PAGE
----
Sixteen years is a long time to hold a grudge, but that’s exactly what Sam Raimi‘s Ghost House Pictures has done. The latest installment in the American franchise, which began with a remake of Takashi Shimizu’s Ju-On: The Grudge back in 2004, is coming and in an exclusive new interview with the movie’s director and co-writer Nicolas Pesce (The Eyes of My Mother), we’ve confirmed that, even though the new film is also called The Grudge, “It’s not a sequel, it’s not a remake.”
“This movie takes place at the exact same time that the Sarah Michelle Gellar Grudge takes place,” Nicolas Pesce confirms.
“So Sarah Michelle Gellar is doing her thing in Japan, and this is what’s happening in America at that same time.
“So for people who know the old movies, American and Japanese, super well, they’ll see fun ways that we’ve connected it into the mythology and into the story and storylines that existed, while still making a totally separate story that, for all the people who haven’t seen the Grudge movies, this will still make sense to them,” Pesce adds.
Again, unlike the original American remake of The Grudge, this new film does not take place in Japan, but rather in “a small town in suburban America.” Pesce adds that the new locale will have an impact on the horrifying events, the new extension of the mythology, and even the way the ghosts look.
“Aesthetically, it’s a lot closer to the original Japanese films than the American ones, which made it a bit slicker,” Pesce says. “Is it in a Japanese house? No, but we tried to keep all of the same techniques and ways that they shot the house, and keeping it claustrophobic. So stylistically we tried to pull from what those old Japanese films were doing, but obviously setting it in different locations.
“I think the biggest difference in changing the location is, you know, Japan has certain folklore touchstones that mean a lot in Japan that don’t translate the same way [in America]. For instance, the Japanese ghosts in the original films are inspired by kabuki makeup, and cats have a very different context in Japan than they do in America,” Pesce continues.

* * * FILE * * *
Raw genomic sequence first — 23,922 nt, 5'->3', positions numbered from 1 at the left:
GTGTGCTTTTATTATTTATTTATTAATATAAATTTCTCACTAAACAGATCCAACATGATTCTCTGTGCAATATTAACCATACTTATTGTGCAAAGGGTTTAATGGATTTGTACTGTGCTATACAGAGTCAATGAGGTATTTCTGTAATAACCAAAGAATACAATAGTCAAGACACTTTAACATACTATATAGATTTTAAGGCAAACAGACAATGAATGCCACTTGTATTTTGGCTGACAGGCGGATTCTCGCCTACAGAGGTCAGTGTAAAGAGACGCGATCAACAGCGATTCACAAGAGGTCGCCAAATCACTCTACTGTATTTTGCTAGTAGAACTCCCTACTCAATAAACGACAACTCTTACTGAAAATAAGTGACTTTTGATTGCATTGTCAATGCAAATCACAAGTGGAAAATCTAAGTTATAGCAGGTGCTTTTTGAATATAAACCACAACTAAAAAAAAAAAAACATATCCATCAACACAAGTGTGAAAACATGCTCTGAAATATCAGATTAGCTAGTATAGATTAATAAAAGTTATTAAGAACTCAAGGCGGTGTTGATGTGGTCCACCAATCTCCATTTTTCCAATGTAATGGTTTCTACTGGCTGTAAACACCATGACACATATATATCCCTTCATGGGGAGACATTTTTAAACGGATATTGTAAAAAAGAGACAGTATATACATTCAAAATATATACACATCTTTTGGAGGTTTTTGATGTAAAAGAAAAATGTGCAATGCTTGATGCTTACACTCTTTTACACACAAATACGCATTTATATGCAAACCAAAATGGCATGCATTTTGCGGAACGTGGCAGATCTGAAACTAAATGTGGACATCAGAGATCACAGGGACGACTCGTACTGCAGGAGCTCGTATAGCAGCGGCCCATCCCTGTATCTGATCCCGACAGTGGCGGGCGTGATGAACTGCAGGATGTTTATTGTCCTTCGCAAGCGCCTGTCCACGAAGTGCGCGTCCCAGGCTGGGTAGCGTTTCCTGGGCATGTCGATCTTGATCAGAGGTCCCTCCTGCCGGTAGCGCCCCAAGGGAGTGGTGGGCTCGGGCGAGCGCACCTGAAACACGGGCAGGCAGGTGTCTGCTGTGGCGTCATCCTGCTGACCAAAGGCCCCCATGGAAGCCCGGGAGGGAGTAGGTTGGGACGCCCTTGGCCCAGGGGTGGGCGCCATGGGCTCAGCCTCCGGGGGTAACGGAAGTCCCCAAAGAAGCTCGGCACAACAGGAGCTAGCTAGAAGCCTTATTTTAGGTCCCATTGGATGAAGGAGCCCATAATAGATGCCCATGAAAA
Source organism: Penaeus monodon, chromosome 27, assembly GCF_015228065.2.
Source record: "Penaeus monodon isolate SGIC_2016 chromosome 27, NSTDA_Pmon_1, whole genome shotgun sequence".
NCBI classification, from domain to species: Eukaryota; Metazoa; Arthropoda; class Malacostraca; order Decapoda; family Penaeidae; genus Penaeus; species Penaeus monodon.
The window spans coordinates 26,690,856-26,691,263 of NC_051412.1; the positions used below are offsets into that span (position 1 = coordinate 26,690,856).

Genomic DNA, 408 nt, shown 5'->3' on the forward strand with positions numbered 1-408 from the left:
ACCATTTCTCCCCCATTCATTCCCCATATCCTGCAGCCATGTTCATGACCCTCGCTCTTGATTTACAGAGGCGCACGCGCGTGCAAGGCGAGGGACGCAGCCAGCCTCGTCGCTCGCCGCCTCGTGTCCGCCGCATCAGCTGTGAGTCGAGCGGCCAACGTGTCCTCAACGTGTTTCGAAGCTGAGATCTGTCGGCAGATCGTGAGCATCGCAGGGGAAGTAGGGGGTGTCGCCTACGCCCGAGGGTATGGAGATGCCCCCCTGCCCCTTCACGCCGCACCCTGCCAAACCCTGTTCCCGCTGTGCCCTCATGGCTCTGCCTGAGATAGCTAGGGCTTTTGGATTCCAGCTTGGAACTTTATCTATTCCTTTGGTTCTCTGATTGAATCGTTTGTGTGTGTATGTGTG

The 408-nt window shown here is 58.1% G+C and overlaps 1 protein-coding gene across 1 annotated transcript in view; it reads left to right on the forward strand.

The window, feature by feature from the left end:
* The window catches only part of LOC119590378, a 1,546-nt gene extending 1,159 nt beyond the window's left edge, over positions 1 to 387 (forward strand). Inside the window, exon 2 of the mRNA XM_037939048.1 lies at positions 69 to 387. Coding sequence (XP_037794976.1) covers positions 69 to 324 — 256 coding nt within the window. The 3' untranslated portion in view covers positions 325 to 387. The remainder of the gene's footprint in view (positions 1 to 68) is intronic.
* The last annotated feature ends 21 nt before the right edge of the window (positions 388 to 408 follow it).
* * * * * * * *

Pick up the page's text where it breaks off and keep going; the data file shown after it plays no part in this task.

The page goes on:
“So what we tried to do was, you’re going to see a lot of odes to what they had done, but trying to bring it into an American folklore context. Not stray too far from what the old Grudge films had done but just sort of recontextualize it into a more American mindset when it comes to folklore. I don’t want to spoil too much but it’s not all gone. It’s just kind of converted,” Pesce says.
It’s an approach that makes sense for Pesce. The director explained to Bloody-Disgusting that his favorite films in the series were the originals, before Ju-On: The Grudge came out and redefined the series.
“I’ve always loved particularly the original Japanese franchise, particularly the earliest of the movies. So Ju-On: The Curse. People always think The Grudge is the first one but it’s actually the third one,” Pesce reminds us.
“To me, those first couple of movies, because they were done with such a lo-fi style, there’s something that feels almost home movie-ish about them, and as a result it’s so much scarier, being so grounded and so realistic,” Pesce says. “The ghosts aren’t totally done up. It’s not a big prosthetic thing. The ghosts feel like real people. Everything just feels so real and that is something that I always connected with, and liked, that they were a little grittier, a little rougher around the edges, not so slick. Because of all that they were so much scarier to me.”
“So that’s what I really fell in love with. And kind of the sprawling nature of it. All of the Japanese films are an anthology rather than sequels of each other. Every movie is a different story with different characters, based on a different crime. So I just loved the sort of, like, there’s a canon here. There’s a mythos, and each movie adds new pieces into that mythology,” Pesce says.
“So that those were all the places that I came at this film from. Being super grounded and basing it in realism, and just wanting to add a new installment into this anthology,” the director concludes.
But what about that OTHER installment in the anthology? The Japanese version of the Grudge franchise recently crossed over with another long-running, influential horror franchise, The Ring. Could Nicolas Pesce’s The Grudge set-up a crossover with Gore Verbinski’s American version of The Ring?
“It would certainly be fun,” Pesce laughs. “And a bizarre clash of cinematic styles. It would definitely be an interesting one. I’m trying to think who would win. You know, it would be a good matchup. I don’t even know.
“I think that was a really good example of how you can step outside of canon without ruining everything. Definitely this [Pesce’s The Grudge] versus Gore Verbinski’s Ring would be a very strange movie, and you’ll know why when you see my Grudge. But it would be fun!” the filmmaker concludes.
You’ll be able to see Nicolas Pesce’s The Grudge, starring Andrea Riseborough, John Cho, Lin Shaye, Betty Gilpin and Jacki Weaver, in theaters on January 3, 2020!